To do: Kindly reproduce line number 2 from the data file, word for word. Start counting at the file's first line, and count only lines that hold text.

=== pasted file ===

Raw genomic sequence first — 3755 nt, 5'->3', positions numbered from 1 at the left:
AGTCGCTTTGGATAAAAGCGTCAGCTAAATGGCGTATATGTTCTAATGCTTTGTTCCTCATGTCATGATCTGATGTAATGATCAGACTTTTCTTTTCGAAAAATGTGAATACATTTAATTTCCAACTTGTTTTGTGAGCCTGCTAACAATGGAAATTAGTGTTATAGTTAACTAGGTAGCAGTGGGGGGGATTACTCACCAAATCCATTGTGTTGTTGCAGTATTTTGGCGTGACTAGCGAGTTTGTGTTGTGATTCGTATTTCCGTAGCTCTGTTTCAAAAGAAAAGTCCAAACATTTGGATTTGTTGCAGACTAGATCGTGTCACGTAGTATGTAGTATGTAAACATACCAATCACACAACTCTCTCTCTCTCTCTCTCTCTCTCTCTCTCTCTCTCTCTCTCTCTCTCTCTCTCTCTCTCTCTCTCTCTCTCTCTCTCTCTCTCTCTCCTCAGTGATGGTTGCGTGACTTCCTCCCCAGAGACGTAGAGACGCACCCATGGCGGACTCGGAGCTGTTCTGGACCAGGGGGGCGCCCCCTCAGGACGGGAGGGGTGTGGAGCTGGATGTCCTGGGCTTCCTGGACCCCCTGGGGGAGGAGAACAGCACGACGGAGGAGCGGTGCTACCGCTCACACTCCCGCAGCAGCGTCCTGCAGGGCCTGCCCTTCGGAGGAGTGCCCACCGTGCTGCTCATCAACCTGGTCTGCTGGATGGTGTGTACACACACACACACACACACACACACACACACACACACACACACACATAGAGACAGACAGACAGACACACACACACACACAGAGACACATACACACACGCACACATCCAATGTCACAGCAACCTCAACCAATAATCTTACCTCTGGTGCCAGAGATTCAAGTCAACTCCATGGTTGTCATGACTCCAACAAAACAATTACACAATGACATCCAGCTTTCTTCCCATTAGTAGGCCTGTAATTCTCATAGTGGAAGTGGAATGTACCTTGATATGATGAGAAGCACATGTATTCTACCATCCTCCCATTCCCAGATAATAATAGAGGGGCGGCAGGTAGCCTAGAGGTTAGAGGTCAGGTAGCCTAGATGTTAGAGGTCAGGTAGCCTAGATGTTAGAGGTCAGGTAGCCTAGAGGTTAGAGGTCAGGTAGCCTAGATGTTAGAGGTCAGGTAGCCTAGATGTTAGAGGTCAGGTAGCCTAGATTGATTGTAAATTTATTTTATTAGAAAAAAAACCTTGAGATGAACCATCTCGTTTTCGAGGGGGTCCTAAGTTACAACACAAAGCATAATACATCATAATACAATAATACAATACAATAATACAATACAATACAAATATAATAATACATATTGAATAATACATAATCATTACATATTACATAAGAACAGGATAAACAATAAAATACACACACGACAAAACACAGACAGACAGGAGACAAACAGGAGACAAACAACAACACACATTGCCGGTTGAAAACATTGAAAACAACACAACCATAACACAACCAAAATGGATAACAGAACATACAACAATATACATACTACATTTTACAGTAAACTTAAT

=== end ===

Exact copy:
AGTCGCTTTGGATAAAAGCGTCAGCTAAATGGCGTATATGTTCTAATGCTTTGTTCCTCATGTCATGATCTGATGTAATGATCAGACTTTTCTTTTCGAAAAATGTGAATACATTTAATTTCCAACTTGTTTTGTGAGCCTGCTAACAATGGAAATTAGTGTTATAGTTAACTAGGTAGCAGTGGGGGGGATTACTCACCAAATCCATTGTGTTGTTGCAGTATTTTGGCGTGACTAGCGAGTTTGTGTTGTGATTCGTATTTCCGTAGCTCTGTTTCAAAAGAAAAGTCCAAACATTTGGATTTGTTGCAGACTAGATCGTGTCACGTAGTATGTAGTATGTAAACATACCAATCACACAACTCTCTCTCTCTCTCTCTCTCTCTCTCTCTCTCTCTCTCTCTCTCTCTCTCTCTCTCTCTCTCTCTCTCTCTCTCTCTCTCTCTCTCTCCTCAGTGATGGTTGCGTGACTTCCTCCCCAGAGACGTAGAGACGCACCCATGGCGGACTCGGAGCTGTTCTGGACCAGGGGGGCGCCCCCTCAGGACGGGAGGGGTGTGGAGCTGGATGTCCTGGGCTTCCTGGACCCCCTGGGGGAGGAGAACAGCACGACGGAGGAGCGGTGCTACCGCTCACACTCCCGCAGCAGCGTCCTGCAGGGCCTGCCCTTCGGAGGAGTGCCCACCGTGCTGCTCATCAACCTGGTCTGCTGGATGGTGTGTACACACACACACACACACACACACACACACACACACACACACACACATAGAGACAGACAGACAGACACACACACACACACAGAGACACATACACACACGCACACATCCAATGTCACAGCAACCTCAACCAATAATCTTACCTCTGGTGCCAGAGATTCAAGTCAACTCCATGGTTGTCATGACTCCAACAAAACAATTACACAATGACATCCAGCTTTCTTCCCATTAGTAGGCCTGTAATTCTCATAGTGGAAGTGGAATGTACCTTGATATGATGAGAAGCACATGTATTCTACCATCCTCCCATTCCCAGATAATAATAGAGGGGCGGCAGGTAGCCTAGAGGTTAGAGGTCAGGTAGCCTAGATGTTAGAGGTCAGGTAGCCTAGATGTTAGAGGTCAGGTAGCCTAGAGGTTAGAGGTCAGGTAGCCTAGATGTTAGAGGTCAGGTAGCCTAGATGTTAGAGGTCAGGTAGCCTAGATTGATTGTAAATTTATTTTATTAGAAAAAAAACCTTGAGATGAACCATCTCGTTTTCGAGGGGGTCCTAAGTTACAACACAAAGCATAATACATCATAATACAATAATACAATACAATAATACAATACAATACAAATATAATAATACATATTGAATAATACATAATCATTACATATTACATAAGAACAGGATAAACAATAAAATACACACACGACAAAACACAGACAGACAGGAGACAAACAGGAGACAAACAACAACACACATTGCCGGTTGAAAACATTGAAAACAACACAACCATAACACAACCAAAATGGATAACAGAACATACAACAATATACATACTACATTTTACAGTAAACTTAAT